Pressure on inflation from global food prices, rising crude oil
The significant rise in international food prices, further exacerbated by the spiralling prices of crude oil, has exerted upward pressure on the inflation of many countries, particularly from the second half of 2007.
In Sri Lanka too, inflation, as measurd by the point-to-point change in the New Colombo Consumers’ Price Index - CCPI (N), reached 21.6 per cent in February compared with 20.8 per cent recorded in January 2008 while the annual average inflation also moved up to 17.0 per cent in February from 16.4 per cent in January, the Central Bank said in its Monetary Policy Review for March.
Reserve money, it said, has been within a tight growth path since 2007 achieving its respective quarterly targets and is poised to be well within the first quarter target for 2008. The lagged effects of the more disciplined movement in reserve money has gradually been observed in broad money, the growth of which, has decelerated to 15.8 per cent by end January 2008 from the higher rates in the range of 20-22 per cent seen in 2007. The deceleration in the broad money supply has resulted from a decline in domestic credit, which comprises of credit to both the public and private sectors. The expansion in credit to the private sector continued its deceleration and reached 18.3 per cent at end January while net credit to the government from the banking sector has declined by Rs. 10.5 billion during the month. However, the increased utilisation of credit by public corporations, particularly the Ceylon Petroleum Corporation in the face of rising international oil prices, remains a concern.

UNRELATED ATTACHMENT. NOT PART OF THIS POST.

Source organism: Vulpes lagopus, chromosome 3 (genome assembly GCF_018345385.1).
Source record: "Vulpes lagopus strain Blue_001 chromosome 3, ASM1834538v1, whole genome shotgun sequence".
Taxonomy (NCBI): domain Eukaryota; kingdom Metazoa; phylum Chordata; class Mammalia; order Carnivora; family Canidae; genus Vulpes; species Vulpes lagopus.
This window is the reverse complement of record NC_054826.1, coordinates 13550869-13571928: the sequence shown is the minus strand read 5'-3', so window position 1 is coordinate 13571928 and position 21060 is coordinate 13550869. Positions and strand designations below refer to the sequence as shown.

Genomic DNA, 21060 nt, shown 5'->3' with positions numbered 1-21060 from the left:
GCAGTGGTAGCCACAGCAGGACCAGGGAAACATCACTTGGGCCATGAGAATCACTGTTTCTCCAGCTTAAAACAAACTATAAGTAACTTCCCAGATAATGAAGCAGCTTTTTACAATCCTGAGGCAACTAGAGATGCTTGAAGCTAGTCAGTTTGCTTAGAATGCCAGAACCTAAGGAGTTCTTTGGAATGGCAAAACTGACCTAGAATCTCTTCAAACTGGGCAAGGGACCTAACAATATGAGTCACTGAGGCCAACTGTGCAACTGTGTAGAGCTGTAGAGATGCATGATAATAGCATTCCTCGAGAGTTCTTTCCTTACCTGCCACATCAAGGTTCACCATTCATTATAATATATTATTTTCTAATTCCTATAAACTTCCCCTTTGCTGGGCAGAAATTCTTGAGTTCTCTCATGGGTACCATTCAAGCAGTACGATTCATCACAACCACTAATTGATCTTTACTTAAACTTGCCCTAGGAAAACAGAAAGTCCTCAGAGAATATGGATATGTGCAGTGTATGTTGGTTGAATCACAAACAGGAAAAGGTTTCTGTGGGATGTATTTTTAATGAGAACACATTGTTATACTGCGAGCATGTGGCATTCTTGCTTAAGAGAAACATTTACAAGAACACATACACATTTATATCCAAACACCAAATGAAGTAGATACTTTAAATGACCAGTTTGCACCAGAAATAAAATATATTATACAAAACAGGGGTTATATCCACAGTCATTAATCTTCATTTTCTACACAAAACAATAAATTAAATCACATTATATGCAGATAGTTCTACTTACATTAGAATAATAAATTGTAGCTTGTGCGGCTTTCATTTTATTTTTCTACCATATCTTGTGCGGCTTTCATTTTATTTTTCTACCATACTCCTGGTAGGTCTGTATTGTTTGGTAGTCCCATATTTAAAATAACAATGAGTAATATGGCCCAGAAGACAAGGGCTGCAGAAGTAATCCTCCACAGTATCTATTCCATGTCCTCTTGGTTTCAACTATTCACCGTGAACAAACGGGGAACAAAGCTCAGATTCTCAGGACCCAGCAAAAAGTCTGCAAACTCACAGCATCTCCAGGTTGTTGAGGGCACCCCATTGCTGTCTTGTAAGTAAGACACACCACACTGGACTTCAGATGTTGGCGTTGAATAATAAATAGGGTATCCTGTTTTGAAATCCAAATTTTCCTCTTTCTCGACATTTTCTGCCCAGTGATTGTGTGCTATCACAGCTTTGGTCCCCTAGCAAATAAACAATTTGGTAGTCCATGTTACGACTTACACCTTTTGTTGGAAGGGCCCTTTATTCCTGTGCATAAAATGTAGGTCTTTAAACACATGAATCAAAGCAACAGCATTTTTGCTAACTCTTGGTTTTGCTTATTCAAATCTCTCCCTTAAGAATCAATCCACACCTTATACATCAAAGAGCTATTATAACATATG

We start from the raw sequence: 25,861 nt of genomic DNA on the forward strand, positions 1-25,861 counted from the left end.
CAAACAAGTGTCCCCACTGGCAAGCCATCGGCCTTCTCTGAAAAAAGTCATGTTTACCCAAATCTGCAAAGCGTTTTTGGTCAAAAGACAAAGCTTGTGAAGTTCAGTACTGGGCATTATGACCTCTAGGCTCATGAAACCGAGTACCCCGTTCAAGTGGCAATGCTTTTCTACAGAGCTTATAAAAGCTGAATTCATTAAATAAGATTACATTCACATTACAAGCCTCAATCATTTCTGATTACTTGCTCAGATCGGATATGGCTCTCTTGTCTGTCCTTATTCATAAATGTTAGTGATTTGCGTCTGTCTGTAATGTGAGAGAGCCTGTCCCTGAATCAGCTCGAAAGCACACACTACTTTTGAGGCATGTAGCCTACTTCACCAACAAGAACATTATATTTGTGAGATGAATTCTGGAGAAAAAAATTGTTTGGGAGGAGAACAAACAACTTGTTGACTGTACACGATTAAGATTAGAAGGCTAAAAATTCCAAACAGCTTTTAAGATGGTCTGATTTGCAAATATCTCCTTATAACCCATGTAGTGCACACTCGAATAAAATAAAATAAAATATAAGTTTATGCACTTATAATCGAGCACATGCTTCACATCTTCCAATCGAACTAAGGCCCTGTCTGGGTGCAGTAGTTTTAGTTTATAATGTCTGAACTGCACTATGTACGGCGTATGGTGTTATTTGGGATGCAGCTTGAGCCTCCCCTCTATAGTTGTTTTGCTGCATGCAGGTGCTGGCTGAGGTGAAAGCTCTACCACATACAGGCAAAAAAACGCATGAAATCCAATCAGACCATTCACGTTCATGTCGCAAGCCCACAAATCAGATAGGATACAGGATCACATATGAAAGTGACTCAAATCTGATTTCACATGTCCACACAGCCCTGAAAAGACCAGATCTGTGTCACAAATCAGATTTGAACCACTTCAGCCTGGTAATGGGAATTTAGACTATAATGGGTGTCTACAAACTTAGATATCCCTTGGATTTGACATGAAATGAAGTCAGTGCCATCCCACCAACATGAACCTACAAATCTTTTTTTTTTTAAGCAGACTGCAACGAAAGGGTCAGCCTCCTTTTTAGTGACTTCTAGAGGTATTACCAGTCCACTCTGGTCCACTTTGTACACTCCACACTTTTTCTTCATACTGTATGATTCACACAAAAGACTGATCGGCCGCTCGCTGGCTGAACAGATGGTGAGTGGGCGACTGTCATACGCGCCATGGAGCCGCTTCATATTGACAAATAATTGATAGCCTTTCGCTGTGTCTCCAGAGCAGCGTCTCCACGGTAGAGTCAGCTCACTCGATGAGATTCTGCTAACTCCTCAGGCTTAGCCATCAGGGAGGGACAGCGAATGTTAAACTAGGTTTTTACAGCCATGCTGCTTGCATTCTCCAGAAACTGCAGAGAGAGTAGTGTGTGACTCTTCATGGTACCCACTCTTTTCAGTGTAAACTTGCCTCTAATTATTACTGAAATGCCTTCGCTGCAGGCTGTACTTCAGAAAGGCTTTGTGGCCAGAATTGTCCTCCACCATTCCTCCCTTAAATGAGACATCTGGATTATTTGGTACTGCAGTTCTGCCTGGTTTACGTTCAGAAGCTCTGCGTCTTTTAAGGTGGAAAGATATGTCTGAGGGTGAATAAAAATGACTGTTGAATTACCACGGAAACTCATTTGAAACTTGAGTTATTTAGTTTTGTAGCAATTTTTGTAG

The increased inflow of foreign exchange so far during 2008 has further strengthened the external reserves and stablised the exchange rate.
The Central Bank has absorbed around US$357 million from the market. Subsequently, the gross official reserves are estimated to have increased to US$3.6 billion, which is sufficient to finance 3.7 months of imports.